I’ve known for a while that the percentage of people who pray doesn’t necessarily make sense given the percentage of people who are non-religious, but I always reconciled that discrepancy by reminding myself that a lot of non-religious people still believe in a higher power.
Now, the Washington Post‘s Michelle Boorstein profiles an atheist who prays to a fictional deity:
Four years later, [Sigfried] Gold is trim, far happier in his relationships and free of a lifelong ennui. He credits a rigorous prayer routine — morning, night and before each meal — to a very vivid Goddess he created with a name, a detailed appearance and a key feature for an atheist: She doesn’t exist.
While Gold doesn’t believe there is some supernatural being out there attending to his prayers, he calls his creation “God” and describes himself as having had a “conversion” that can only be characterized as a “miracle.” His life has been mysteriously transformed, he says, by the power of asking.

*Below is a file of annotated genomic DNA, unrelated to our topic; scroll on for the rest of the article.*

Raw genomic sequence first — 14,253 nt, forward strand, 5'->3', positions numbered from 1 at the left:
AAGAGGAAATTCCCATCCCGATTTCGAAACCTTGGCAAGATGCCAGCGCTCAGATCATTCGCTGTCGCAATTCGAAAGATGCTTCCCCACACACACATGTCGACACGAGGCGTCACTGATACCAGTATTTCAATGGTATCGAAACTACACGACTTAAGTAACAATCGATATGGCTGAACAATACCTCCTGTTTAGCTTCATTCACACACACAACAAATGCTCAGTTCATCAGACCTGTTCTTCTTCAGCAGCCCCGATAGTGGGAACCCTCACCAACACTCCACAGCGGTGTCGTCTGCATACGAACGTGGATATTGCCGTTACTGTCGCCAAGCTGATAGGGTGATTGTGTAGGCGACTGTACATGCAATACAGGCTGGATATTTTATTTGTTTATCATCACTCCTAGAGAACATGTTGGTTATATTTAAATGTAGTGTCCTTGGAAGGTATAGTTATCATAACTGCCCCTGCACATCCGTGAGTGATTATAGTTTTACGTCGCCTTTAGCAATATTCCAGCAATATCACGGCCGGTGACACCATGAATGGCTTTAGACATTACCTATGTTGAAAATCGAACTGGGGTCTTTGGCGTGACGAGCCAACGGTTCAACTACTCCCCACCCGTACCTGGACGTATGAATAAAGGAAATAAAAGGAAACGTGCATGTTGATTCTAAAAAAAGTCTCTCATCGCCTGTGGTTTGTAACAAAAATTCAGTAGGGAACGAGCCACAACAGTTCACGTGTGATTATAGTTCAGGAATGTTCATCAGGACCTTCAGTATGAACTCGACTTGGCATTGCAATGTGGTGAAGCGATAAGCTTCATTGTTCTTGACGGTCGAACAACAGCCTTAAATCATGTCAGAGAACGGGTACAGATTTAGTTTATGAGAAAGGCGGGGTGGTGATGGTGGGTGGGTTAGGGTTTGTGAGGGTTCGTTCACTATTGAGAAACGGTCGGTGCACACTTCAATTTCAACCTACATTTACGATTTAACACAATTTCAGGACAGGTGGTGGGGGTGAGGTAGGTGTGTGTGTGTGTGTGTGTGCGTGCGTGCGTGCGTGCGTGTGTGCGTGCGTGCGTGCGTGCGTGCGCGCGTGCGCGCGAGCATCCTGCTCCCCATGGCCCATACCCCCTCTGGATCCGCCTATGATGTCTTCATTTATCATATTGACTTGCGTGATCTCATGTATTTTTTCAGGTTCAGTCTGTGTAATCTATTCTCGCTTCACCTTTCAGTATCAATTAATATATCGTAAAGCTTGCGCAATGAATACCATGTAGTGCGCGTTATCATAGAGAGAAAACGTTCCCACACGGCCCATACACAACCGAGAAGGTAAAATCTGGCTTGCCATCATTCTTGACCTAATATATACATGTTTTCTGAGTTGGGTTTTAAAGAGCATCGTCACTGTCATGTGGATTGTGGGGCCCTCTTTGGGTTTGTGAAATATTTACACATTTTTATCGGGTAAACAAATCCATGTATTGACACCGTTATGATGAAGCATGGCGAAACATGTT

Boorstein points out that the Pew Research Center (PDF) has numbers on people like Gold:
Eighteen percent of atheists say religion has some importance in their life, 26 percent say they are spiritual or religious and 14 percent believe in “God or a universal spirit.” Of all Americans who say they don’t believe in God — not all call themselves as “atheist” — 12 percent say they pray.
I don’t get it. I don’t get how prayer (and not just secular “meditation”) helps you when you know nobody’s on the other end of it. It’s like taking a sugar pill knowing that it’s not going to make you feel better.
The only explanation I can offer is that prayer, like an atheist “church,” is a word that means different things to different people, and a lot of atheists are using that word to stand for a kind of introspection that looks and sounds like prayer, but still shouldn’t be classified as such.
If you do need an atheist prayer, though, may I suggest this one?